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The claim: Danish soccer star Christian Eriksen, who collapsed mid-match, had recently received Pfizer's coronavirus vaccine
A Danish soccer player's recent collapse is being misconstrued on social media as a reaction to the coronavirus vaccine.
On June 12, during the UEFA European Football Championship, Christian Eriksen suddenly collapsed on the field. Eriksen is a midfielder for Inter Milan and the Denmark national team.
USA TODAY reported that, 43 minutes into the match between Denmark and Finland, Eriksen suddenly staggered and fell forward while preparing for a throw-in on the sideline. The Denmark team doctor told reporters Eriksen had gone into cardiac arrest, but that he was "OK considering the circumstances."
In the flurry of social media posts that followed, a Czech blogger's tweet saying Eriksen had recently received a Pfizer-BioNTech COVID-19 vaccine went viral. Soon after, users on Twitter, Facebook and Telegram began to share the post and speculate the COVID-19 vaccine caused Eriksen's heart to stop.
But there is no link between Eriksen's collapse and the COVID-19 vaccine. He wasn't vaccinated.
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USA TODAY reached out to several users who posted screenshots of the tweet for comment.
Eriksen wasn't vaccinated
The rumor began to spread after Luboš Motl quote-tweeted a post saying Inter Milan's chief medic had told Radio Sportiva, an Italian station, that Eriksen had recently been vaccinated with Pfizer's COVID-19 shot.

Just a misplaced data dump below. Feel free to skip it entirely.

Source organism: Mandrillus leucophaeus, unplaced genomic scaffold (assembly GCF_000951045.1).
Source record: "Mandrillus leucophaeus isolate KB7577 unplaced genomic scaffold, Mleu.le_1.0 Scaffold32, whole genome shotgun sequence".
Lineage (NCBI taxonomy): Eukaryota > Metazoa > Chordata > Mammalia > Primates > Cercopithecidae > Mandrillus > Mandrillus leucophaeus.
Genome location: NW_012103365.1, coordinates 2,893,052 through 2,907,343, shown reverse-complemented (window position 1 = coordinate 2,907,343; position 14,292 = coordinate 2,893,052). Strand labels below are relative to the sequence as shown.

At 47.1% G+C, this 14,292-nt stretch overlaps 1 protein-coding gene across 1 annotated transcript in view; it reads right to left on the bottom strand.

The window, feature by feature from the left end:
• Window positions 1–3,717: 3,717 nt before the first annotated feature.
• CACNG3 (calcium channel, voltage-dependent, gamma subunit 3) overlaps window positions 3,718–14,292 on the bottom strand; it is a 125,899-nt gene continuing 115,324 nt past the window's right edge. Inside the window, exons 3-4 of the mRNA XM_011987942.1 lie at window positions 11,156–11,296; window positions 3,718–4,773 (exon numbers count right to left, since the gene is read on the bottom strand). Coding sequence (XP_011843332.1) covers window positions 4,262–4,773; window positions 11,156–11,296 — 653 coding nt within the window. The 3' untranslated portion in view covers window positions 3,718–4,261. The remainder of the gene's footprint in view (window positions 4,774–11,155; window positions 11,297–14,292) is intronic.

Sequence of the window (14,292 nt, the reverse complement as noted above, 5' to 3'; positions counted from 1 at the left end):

"The chief medic and cardiologist of (Inter Milan) confirmed on an Italian radio station that Eriksen has received the Pfizer vaccine on May 31st," Motl said in the tweet.
However, Radio Sportiva denied that claim, causing Motl to delete the original tweet. But multiple Facebook users, as well as anti-vaccine groups on Telegram, continued to spread the claim using a screenshot of the tweet.
On June 12, Inter Milan team director Giuseppe Marotta put the rumors to rest when he told Rai Sport, an Italian sports TV channel, that Eriksen "didn't have COVID and wasn't vaccinated either."
VAERS possibly at root of speculation
Speculation about Eriksen's collapse could be rooted in misconceptions about the Vaccine Adverse Reporting System (VAERS), a government-run database that anti-vaccine advocates regularly use to discourage vaccination.
The Centers for Disease Control and Prevention and the Food and Drug Administration run VAERS as an “early warning system” to detect safety problems associated with vaccines. Anyone can submit reports to VAERS, which are not all subject to verification.
In another tweet, Motl again speculated the vaccine had caused Eriksen's collapse. His evidence: reports from VAERS.
"Thousands have died from the Covid vaccines, CDC reports. And yes, I think that Eriksen, the Danish soccer star who collapsed on the pitch was more likely than not a heart muscle inflammation victim due to a Pfizer or Moderna Covid vaccine, too," Motl wrote.
As USA TODAY has reported, reports of adverse events following COVID-19 vaccination do not necessarily mean the vaccines are to blame. However, the CDC is investigating reports of myocarditis, a heart inflammation condition, in teenagers and young adults who received vaccines from Pfizer and Moderna.
Our rating: False
The claim that Danish soccer player Christian Eriksen collapsed as a result of receiving a Pfizer COVID-19 vaccine is FALSE, based on our research. The director of Eriksen's club team, Inter Milan, said Eriksen had never received a coronavirus vaccine.
Our fact-check sources:
USA TODAY, June 12, Denmark's Christian Eriksen awake, stable after collapsing on field at Euro 2020
USA TODAY, April 8, Fact check: CDC Data on Vaccine Adverse Events Cannot Determine Cause
Lubos Motl, June 12, tweet
Lubos Motl, June 12, tweet
Radio Sportiva, June 12, tweet
Reuters, June 13, Inter director says Eriksen did not have COVID and was not vaccinated
Centers for Disease Control and Prevention, May 27, Myocarditis and Pericarditis Following mRNA COVID-19 Vaccination
Centers for Disease Control and Prevention, June 14, Selected Adverse Events Reported after COVID-19 Vaccination
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This article originally appeared on USA TODAY: Fact check: Christian Eriksen didn't receive COVID-19 vaccine